Battling a perception of “jobless growth”, the government is gearing up to commission a nationwide household survey with an aim to bring out a comprehensive series of annual national jobs as well as quarterly urban employment estimates to aid policymaking, Niti Aayog vice-chairman Arvind Panagariya said on Friday.
The National Sample Survey Office (NSSO) has already started collecting data in this regard from April this year even before the government set up a task force headed by Panagariya to suggest solutions for creating a reliable employment database. The task force, which was set up on May 9, is expected to submit its report in a few weeks.
After reports of job losses in several sectors including in the IT sector surfaced, some critics have said that the economic growth reported did not produce commensurate growth in jobs. However, Panagariya said this premise was ill-conceived and was largely based on the quarterly employment survey (QES) of the Labour Bureau. The QES sample is not representative of all sectors and only covers 3 crore workers in eight sectors, but the total workforce in India including the farm sector is about 47 crore, he said.
According to the latest QES data, around 1.52 lakh casual workers engaged across eight sectors, including manufacturing and IT/BPO, lost their jobs during the three-month period of October-December, 2016, wherein the government announced demonetisation of specified high-value banknotes. However, overall, there was an increase of 1.22 lakh jobs during the period, it reported.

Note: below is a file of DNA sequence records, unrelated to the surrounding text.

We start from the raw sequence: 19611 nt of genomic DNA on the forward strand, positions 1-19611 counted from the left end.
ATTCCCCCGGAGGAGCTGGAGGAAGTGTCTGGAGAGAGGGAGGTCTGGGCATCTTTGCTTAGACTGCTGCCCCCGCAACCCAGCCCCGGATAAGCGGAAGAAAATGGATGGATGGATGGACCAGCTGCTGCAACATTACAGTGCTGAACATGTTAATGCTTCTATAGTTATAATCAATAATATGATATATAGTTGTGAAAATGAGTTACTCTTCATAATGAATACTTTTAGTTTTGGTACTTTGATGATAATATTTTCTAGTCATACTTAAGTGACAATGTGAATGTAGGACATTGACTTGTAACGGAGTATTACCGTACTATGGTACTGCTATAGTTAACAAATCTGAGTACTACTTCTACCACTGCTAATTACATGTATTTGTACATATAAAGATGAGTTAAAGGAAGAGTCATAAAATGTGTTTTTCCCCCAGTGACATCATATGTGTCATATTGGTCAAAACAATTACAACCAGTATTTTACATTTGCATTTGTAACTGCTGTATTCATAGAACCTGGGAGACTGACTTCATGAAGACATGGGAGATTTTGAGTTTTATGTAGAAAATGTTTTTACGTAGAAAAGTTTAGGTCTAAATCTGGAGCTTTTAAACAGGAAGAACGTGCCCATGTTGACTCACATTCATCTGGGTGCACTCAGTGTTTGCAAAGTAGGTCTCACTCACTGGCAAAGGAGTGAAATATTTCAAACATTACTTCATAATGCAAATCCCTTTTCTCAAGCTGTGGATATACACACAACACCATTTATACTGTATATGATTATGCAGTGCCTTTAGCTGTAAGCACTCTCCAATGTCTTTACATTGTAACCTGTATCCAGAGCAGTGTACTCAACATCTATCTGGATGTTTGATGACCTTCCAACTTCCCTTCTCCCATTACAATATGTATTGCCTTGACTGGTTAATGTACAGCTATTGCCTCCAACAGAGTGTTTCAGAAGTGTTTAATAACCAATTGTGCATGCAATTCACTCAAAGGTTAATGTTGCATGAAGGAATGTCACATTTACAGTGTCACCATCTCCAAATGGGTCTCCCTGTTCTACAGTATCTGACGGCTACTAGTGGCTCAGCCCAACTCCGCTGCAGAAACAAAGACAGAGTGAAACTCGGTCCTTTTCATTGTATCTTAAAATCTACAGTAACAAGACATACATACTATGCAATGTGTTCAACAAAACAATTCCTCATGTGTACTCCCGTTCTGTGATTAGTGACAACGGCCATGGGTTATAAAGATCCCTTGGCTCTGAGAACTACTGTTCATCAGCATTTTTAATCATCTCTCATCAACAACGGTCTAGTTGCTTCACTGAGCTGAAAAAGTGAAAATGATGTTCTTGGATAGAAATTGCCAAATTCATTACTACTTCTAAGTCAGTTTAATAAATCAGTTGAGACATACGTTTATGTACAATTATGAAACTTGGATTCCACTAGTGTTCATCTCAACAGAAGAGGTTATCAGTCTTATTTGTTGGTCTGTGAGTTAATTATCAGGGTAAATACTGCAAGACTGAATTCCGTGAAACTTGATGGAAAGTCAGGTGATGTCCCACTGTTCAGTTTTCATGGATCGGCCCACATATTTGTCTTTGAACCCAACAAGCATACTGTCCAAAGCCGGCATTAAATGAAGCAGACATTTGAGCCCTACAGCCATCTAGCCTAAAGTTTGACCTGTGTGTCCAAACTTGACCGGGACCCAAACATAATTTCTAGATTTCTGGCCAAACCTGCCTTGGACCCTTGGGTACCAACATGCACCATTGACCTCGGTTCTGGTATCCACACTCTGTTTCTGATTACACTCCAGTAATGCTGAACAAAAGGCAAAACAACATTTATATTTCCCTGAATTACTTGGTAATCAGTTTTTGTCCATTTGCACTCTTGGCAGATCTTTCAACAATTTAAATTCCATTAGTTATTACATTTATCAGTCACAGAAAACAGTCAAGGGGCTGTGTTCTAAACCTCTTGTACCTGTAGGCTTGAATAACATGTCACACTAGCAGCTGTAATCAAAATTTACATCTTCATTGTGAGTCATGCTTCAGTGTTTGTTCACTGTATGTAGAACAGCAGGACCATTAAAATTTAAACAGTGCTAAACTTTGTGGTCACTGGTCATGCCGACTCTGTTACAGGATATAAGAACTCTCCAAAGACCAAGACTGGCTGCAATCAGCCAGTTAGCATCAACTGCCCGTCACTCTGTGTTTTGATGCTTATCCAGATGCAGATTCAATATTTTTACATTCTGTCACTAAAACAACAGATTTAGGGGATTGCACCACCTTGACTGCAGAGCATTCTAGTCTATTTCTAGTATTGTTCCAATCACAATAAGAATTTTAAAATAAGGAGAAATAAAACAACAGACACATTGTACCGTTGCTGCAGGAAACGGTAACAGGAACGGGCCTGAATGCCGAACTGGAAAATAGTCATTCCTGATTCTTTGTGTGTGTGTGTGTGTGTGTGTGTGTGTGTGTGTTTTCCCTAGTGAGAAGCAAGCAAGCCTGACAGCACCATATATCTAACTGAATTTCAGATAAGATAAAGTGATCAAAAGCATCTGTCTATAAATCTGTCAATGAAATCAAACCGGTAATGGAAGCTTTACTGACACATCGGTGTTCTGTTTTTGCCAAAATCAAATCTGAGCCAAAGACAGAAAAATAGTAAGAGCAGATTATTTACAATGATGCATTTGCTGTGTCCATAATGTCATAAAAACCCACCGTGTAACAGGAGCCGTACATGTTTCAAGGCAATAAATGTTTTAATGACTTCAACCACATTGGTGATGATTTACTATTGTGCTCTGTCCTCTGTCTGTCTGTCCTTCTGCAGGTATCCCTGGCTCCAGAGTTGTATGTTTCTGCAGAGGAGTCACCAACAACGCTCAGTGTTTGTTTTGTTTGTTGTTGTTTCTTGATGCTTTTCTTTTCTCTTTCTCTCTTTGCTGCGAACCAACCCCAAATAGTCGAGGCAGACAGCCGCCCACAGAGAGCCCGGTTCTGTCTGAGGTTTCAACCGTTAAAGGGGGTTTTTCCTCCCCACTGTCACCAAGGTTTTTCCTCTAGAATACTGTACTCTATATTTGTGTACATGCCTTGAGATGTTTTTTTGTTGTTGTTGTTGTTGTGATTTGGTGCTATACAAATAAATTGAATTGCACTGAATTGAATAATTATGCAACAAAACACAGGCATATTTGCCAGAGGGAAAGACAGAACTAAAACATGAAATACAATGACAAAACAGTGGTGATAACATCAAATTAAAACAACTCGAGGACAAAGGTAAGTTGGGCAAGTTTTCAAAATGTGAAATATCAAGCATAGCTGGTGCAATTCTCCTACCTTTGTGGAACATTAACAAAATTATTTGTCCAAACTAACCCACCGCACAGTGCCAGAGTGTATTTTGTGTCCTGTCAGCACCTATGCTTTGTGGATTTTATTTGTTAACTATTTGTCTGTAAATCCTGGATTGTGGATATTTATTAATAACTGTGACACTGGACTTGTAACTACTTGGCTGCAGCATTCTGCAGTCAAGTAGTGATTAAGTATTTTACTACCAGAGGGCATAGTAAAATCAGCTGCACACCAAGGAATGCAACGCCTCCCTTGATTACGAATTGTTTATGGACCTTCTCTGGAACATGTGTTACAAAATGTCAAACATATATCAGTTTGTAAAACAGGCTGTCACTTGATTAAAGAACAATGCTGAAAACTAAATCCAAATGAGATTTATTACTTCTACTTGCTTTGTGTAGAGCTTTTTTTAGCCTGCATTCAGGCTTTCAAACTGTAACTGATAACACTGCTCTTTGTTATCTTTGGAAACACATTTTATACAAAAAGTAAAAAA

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“The QES covered 11 states and the worst problem is that it is a non-random survey,” Panagariya said. The numbers provided by QES have other serious flaws also, he added. The net result has been that both policymaking and analysis are conducted in a data vacuum.
“(What we are looking at now is) a regular household-based survey (urban and rural) that will produce annual nationwide employment estimate and that will also produce quarterly urban employment estimates,” he said.
Besides household survey, the task force is also looking at whether establishment surveys can also be undertaken to build a strong and reliable data base on jobs. In the case of establishment surveys, the sample has to be updated annually to reflect a correct picture.
Similarly, the panel is also looking at whether establishment data from the Employees’ Provident Fund Organisation (EPFO), new pension system (NPS) and Employees’ State Insurance Corporation (ESIC) could be used to capture formal sector employment data. However, the problem is that India’s formal sector job expansion has not happened in a way it should have been. “Such data has to be looked at carefully,” he said. Data will also be gathered from government’s employment guarantee scheme, Mudra Yojana and other centrally sponsored schemes.
According to the latest Labour Bureau data, casual workers in the manufacturing sector were the worst hit with 1.13 lakh people losing their jobs during October-December last year, followed by 20,000 in the IT/BPO sector. QES is an establishment-based fixed panel survey in the non-farm industrial economy of the country having 10 or more workers in these selected sectors. It collected information from around 10,630 units as a representative sample in these eight sectors.